Submitted to: Mendeley Data
Publication Type: Other
Publication Acceptance Date: 2/25/2020
Publication Date: 2/25/2020
Citation: Stout, J.E. 2020. Hourly dust measurements on the high plains of the Llano Estacado. Mendeley Data. Version 1. https://doi.org/10.17632/3p6pc4zhkw.1.
Interpretive Summary: High-volume (Hi-Vol) filter sampling is the standard method for measuring dust concentration and forms the basis for regulation of ambient dust under the U.S. Federal Clean Air Act. The standard protocol requires 24-hour sampling in order to accumulate sufficient dust mass on a filter to weigh it accurately. A 24-hour dust sample can provide valuable information about long-term changes of ambient dust but it masks important information about short-term variations. Advances in dust sampling technology has made it possible to obtain dust samples over shorter periods. Here, a new type of dust sampler called a tapered element oscillating microbalance (TEOM) was used to record hourly dust concentration values in Lubbock, Texas, over a period of more than five years. The purpose of this report is to use recent developments in data archiving technology to provide an easily accessible portal to share this large data set with other scientists.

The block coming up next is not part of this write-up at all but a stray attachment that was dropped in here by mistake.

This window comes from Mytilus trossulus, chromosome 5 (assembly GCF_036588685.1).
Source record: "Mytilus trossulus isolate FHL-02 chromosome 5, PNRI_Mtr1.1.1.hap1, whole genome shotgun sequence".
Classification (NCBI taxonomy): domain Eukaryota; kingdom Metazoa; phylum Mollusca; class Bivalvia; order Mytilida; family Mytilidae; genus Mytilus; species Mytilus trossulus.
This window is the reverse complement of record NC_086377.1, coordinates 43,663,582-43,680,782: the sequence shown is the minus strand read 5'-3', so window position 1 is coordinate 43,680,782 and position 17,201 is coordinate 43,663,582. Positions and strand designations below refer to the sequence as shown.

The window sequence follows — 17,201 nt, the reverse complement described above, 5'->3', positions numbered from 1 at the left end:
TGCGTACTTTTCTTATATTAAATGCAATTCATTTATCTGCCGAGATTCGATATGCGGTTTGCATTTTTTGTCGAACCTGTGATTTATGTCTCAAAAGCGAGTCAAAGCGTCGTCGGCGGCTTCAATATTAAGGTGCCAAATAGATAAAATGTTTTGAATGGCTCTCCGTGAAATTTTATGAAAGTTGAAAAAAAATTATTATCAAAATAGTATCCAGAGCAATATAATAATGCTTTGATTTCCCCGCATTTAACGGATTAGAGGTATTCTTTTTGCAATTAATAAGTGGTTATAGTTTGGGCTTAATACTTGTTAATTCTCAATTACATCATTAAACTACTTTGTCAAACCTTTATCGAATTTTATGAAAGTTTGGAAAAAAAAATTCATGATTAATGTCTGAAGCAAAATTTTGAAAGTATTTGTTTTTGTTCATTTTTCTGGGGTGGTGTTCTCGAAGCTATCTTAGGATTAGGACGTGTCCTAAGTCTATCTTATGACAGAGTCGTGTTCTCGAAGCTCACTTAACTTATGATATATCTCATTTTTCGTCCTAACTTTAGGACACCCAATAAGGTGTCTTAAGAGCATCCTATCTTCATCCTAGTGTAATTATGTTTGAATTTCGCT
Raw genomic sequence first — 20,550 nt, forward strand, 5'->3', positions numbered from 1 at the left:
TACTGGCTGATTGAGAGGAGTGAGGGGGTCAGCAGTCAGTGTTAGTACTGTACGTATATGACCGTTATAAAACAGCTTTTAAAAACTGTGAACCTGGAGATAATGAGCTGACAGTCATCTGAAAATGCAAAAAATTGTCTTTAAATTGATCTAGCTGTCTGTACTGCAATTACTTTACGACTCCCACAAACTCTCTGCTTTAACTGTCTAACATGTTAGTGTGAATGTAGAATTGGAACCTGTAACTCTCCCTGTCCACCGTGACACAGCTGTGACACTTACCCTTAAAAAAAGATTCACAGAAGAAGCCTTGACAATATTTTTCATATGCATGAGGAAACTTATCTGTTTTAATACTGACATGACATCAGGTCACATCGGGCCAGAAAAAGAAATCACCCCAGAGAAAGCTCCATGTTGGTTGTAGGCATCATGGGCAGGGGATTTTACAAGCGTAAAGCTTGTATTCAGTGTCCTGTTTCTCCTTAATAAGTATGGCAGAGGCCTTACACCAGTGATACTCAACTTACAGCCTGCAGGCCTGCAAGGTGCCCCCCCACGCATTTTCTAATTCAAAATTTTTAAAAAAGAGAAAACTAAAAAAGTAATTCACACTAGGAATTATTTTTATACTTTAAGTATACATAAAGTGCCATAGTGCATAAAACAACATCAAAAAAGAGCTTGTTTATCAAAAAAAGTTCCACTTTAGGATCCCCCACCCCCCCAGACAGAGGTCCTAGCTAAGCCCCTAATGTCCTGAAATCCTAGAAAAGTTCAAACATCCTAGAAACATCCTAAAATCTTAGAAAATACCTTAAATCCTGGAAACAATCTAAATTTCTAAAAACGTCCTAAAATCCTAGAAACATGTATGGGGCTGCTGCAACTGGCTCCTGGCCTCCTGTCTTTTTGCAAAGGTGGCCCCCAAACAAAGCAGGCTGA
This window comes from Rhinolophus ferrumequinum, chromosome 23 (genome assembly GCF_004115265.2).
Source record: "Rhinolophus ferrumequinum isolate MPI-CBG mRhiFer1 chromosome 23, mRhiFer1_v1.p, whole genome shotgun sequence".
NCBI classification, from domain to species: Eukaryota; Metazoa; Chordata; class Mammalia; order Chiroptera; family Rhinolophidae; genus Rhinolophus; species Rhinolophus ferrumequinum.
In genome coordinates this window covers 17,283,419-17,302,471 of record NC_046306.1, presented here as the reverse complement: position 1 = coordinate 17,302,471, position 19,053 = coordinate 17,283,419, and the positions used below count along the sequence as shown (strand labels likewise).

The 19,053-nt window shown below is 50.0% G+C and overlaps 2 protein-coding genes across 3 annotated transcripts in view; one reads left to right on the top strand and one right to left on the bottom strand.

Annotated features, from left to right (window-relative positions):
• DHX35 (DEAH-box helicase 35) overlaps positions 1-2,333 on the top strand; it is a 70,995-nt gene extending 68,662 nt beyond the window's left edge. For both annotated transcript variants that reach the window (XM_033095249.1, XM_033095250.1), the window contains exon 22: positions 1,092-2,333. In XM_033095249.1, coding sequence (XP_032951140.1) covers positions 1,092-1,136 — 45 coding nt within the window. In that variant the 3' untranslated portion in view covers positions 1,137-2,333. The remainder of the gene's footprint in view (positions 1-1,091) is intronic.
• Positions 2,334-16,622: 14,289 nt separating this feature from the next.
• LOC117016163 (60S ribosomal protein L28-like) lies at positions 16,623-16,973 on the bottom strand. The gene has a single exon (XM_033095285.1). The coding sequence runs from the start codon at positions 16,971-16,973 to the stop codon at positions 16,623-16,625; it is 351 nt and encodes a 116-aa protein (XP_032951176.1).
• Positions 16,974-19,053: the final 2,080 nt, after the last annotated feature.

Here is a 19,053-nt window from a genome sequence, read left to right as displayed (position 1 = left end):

Technical Abstract: Hourly values of ambient dust concentration (TSP) were measured on the roof of the USDA-ARS Plant Stress and Water Conservation (PSWC) Laboratory located at 3810 4th Street in Lubbock, Texas (33.593508 -101.897688). Measurements were obtained continuously from 1 January 2003 to 8 June 2008, a period of more than five years. The sampling system consisted of a model 1400a TEOM (tapered element oscillating microbalance) manufactured by Rupprecht & Patashnick. No cyclone pre-separators or impactors were installed in the sampler inlet so that the system measured total suspended particulates (TSP). The system was mounted on a raised platform such that the sampling inlet was 2.2 m above the flat roof of the building and 7.0 m above the surrounding ground level. On the high plains of the Llano Estacado, dust is primarily generated in the highly erodible cropland outside of the city limits of Lubbock and is transported across the city by winds blowing from various directions. A portion of this dust is blown across the PSWC Lab where ambient dust concentration was measured and recorded. An attempt was made to obtain a continuous record, however, mechanical failures led to occasional gaps in the data record. All TSP concentrations are reported in units of micrograms of dust per cubic meter of air.